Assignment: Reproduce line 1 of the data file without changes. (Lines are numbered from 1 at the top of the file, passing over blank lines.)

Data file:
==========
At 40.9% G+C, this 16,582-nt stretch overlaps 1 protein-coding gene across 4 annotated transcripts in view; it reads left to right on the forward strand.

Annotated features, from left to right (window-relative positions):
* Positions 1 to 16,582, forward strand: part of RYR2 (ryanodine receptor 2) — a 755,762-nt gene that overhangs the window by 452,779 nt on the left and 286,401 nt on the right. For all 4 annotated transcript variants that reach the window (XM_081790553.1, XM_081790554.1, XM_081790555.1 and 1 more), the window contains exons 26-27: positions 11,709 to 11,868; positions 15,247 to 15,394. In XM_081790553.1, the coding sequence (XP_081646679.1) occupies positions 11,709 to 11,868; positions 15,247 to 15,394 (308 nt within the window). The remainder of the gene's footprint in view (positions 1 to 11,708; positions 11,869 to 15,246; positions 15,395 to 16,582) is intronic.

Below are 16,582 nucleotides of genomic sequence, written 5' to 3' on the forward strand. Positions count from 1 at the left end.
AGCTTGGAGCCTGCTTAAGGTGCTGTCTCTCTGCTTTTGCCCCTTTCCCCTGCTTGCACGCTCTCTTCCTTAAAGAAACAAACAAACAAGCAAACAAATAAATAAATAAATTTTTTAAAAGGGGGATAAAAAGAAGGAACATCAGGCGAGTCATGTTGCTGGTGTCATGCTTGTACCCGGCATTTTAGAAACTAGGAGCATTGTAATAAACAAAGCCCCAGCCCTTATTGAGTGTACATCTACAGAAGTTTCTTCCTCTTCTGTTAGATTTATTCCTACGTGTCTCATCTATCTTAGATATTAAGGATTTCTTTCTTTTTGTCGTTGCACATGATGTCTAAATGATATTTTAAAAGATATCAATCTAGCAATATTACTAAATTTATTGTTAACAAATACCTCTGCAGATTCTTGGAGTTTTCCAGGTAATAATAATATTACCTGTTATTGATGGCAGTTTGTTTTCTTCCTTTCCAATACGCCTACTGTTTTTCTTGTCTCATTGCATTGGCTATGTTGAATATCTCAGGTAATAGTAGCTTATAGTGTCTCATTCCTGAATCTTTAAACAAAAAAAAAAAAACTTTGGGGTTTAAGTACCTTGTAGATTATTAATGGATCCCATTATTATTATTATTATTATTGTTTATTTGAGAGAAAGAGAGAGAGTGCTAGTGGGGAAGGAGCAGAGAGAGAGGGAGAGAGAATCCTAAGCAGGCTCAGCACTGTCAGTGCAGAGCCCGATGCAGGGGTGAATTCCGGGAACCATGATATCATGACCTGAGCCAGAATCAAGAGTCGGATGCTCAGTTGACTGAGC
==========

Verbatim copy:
At 40.9% G+C, this 16,582-nt stretch overlaps 1 protein-coding gene across 4 annotated transcripts in view; it reads left to right on the forward strand.